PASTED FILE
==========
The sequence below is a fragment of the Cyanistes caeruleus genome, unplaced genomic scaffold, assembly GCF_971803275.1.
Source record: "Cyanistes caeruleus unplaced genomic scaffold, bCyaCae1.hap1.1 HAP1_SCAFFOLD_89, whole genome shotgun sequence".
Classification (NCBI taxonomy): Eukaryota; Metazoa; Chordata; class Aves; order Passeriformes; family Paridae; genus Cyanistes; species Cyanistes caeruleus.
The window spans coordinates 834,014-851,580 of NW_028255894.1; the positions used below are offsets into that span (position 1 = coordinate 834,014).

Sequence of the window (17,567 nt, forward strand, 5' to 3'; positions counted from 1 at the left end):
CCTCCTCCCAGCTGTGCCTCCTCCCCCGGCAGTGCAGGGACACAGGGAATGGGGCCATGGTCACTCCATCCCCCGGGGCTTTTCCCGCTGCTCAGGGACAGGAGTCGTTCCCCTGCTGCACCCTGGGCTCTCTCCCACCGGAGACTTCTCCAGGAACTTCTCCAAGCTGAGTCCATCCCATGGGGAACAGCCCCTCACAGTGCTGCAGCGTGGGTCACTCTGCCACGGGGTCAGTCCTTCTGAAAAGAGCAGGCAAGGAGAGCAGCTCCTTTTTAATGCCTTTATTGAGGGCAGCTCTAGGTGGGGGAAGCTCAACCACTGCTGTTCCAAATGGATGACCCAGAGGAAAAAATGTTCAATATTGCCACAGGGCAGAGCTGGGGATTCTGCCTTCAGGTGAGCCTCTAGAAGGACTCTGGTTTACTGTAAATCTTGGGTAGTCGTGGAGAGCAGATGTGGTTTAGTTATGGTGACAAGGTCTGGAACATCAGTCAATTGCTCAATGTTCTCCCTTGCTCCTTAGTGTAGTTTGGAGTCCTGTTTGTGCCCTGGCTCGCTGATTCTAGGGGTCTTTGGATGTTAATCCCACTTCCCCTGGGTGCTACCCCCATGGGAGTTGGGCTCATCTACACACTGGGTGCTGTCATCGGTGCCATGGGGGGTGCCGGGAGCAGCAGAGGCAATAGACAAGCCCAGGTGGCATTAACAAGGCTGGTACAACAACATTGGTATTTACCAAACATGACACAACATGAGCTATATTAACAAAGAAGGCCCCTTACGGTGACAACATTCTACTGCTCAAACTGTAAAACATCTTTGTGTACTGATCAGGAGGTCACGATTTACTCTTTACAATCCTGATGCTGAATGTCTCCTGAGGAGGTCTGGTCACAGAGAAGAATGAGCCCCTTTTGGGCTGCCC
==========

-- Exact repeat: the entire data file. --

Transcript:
The sequence below is a fragment of the Cyanistes caeruleus genome, unplaced genomic scaffold, assembly GCF_971803275.1.
Source record: "Cyanistes caeruleus unplaced genomic scaffold, bCyaCae1.hap1.1 HAP1_SCAFFOLD_89, whole genome shotgun sequence".
Classification (NCBI taxonomy): Eukaryota; Metazoa; Chordata; class Aves; order Passeriformes; family Paridae; genus Cyanistes; species Cyanistes caeruleus.
The window spans coordinates 834,014-851,580 of NW_028255894.1; the positions used below are offsets into that span (position 1 = coordinate 834,014).

Sequence of the window (17,567 nt, forward strand, 5' to 3'; positions counted from 1 at the left end):
CCTCCTCCCAGCTGTGCCTCCTCCCCCGGCAGTGCAGGGACACAGGGAATGGGGCCATGGTCACTCCATCCCCCGGGGCTTTTCCCGCTGCTCAGGGACAGGAGTCGTTCCCCTGCTGCACCCTGGGCTCTCTCCCACCGGAGACTTCTCCAGGAACTTCTCCAAGCTGAGTCCATCCCATGGGGAACAGCCCCTCACAGTGCTGCAGCGTGGGTCACTCTGCCACGGGGTCAGTCCTTCTGAAAAGAGCAGGCAAGGAGAGCAGCTCCTTTTTAATGCCTTTATTGAGGGCAGCTCTAGGTGGGGGAAGCTCAACCACTGCTGTTCCAAATGGATGACCCAGAGGAAAAAATGTTCAATATTGCCACAGGGCAGAGCTGGGGATTCTGCCTTCAGGTGAGCCTCTAGAAGGACTCTGGTTTACTGTAAATCTTGGGTAGTCGTGGAGAGCAGATGTGGTTTAGTTATGGTGACAAGGTCTGGAACATCAGTCAATTGCTCAATGTTCTCCCTTGCTCCTTAGTGTAGTTTGGAGTCCTGTTTGTGCCCTGGCTCGCTGATTCTAGGGGTCTTTGGATGTTAATCCCACTTCCCCTGGGTGCTACCCCCATGGGAGTTGGGCTCATCTACACACTGGGTGCTGTCATCGGTGCCATGGGGGGTGCCGGGAGCAGCAGAGGCAATAGACAAGCCCAGGTGGCATTAACAAGGCTGGTACAACAACATTGGTATTTACCAAACATGACACAACATGAGCTATATTAACAAAGAAGGCCCCTTACGGTGACAACATTCTACTGCTCAAACTGTAAAACATCTTTGTGTACTGATCAGGAGGTCACGATTTACTCTTTACAATCCTGATGCTGAATGTCTCCTGAGGAGGTCTGGTCACAGAGAAGAATGAGCCCCTTTTGGGCTGCCC